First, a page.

Introduction to Silent Workplace

I was about 4 years old when I was first exposed to the world of work. By myself, I was allowed to walk the four blocks from home to Dad’s typewriter shop to watch him repair the machines. He made his living in a small, one-story, two-room building, located a half-block off 5th Street (the main drag) in the small northwestern Indiana town of Fowler.

Inside the Gregory R. Bower Co., there were new and refurbished Coronas, Underwoods, and Remingtons arranged in the front room on desks and tables so they could be admired by passersby through the large plate-glass window. In the back room, a heavy-duty steel workbench (which I now have in my garage) dominated one corner. There was also a tall cabinet (designed to hold printing type) filled with drawers of tiny spare parts, several storage shelves, an air compressor, a tub of cleaning solvent, a mimeograph machine, and a contraption that automatically folded paper.

To me, typewriters were magical, mechanical marvels. But when Dad was repairing one, he liked to work alone, and quietly—so my questions were considered distractions. Rather than explain what he was doing in terms I could grasp, he’d sit me down in front of an ancient, black, upright typewriter, along with a few sheets of paper, in the hope that I would entertain myself.

At first, I eagerly pecked away, learning how to rotate the rubber roller, figuring out how to make capital letters, even mastering an intriguing little lever that engaged the red half of the inked, two-tone ribbon. I especially liked the ding of the nickel-plated bell when the carriage reached the end of a line.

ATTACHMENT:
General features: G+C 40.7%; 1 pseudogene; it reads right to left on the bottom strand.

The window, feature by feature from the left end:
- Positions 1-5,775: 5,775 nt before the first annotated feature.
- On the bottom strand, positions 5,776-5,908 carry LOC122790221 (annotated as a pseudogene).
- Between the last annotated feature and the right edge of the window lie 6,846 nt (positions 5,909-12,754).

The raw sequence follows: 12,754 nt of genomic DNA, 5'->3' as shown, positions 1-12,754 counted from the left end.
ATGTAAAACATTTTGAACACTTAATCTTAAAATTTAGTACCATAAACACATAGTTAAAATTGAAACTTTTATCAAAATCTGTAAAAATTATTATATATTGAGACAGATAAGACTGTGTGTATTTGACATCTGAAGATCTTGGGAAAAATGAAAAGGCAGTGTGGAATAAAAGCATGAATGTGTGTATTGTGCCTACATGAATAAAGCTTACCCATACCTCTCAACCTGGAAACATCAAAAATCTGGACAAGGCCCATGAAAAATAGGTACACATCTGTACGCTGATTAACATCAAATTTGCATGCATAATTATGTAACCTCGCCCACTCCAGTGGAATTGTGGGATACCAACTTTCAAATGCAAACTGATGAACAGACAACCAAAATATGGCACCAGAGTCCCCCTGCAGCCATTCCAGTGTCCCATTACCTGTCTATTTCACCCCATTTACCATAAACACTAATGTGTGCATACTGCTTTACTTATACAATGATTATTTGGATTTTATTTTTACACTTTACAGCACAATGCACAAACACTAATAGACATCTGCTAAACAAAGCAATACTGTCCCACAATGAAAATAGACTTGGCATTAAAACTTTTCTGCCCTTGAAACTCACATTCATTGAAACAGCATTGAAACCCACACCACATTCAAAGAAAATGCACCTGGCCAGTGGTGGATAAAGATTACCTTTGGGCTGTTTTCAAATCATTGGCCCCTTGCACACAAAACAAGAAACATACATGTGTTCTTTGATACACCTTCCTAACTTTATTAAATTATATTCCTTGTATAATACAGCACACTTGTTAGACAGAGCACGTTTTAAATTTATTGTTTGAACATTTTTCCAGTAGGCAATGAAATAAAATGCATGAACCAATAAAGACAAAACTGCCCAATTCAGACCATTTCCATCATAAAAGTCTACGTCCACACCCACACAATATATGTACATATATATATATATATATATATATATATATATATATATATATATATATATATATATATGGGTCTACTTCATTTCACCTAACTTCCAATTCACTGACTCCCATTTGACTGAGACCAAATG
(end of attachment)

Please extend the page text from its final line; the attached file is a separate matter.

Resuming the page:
This was all great fun but, eventually, because I could only spell a few simple words, boredom would creep in. My fidgeting, and renewed questioning, would prompt Dad to suggest I go visit Conrad’s Bakery—an excursion I couldn’t resist. For me, the aromas of the warm bakery were always more inviting than the harsh cleaning-solvent odors wafting through Dad’s place.

Conrad was Dad’s favorite older brother, and his bakery was only a half-block away, just down on the corner. He was a bachelor, and we truly enjoyed each other’s company. To my delight, he never minded answering my endless queries. As a result, I learned about making bread dough and pastries, how to open the oven doors and adjust the temperature, and how to clean up properly.

While he made all manner of baked goods, Uncle Conrad liked creating beautiful cakes the best. He was, in fact, a cake-decorating master—able to spread butter-cream frosting with a flourish. Fascinated, I’d watch him fill cone-shaped paper tubes with a spectrum of icings, then carefully squirt out pink rose petals, yellow squiggles, or the deep red, smooth, even lettering of a person’s name. When he was done, he’d let me give it a try on a piece of cardboard, but all I ever made was a mess—but it was a mess I enjoyed eating afterwards. Years later, in my 50s, when I was putting this book together, I realized how my photography was a unique combination of what I witnessed as a young boy—the mechanical expertise of my Dad repairing typewriters and the creativity of Uncle Conrad in his bakery.

Back then (the early 1950s), there were no chain stores in Fowler (except the IGA), and many of the local citizens owned their own businesses. There was Cy the druggist, Fuzzy the lawyer, Joe the barber, and Johnny the junk man. But there were also people who worked for someone else—the gray-haired lady who clerked at the dime store, the friendly man who sold tickets at the theater, Walt and Tom the town’s two cops, and Grandpa Mendy, who delivered mail on a circuitous rural route that wound through the Indiana countryside, and even dipped into Illinois.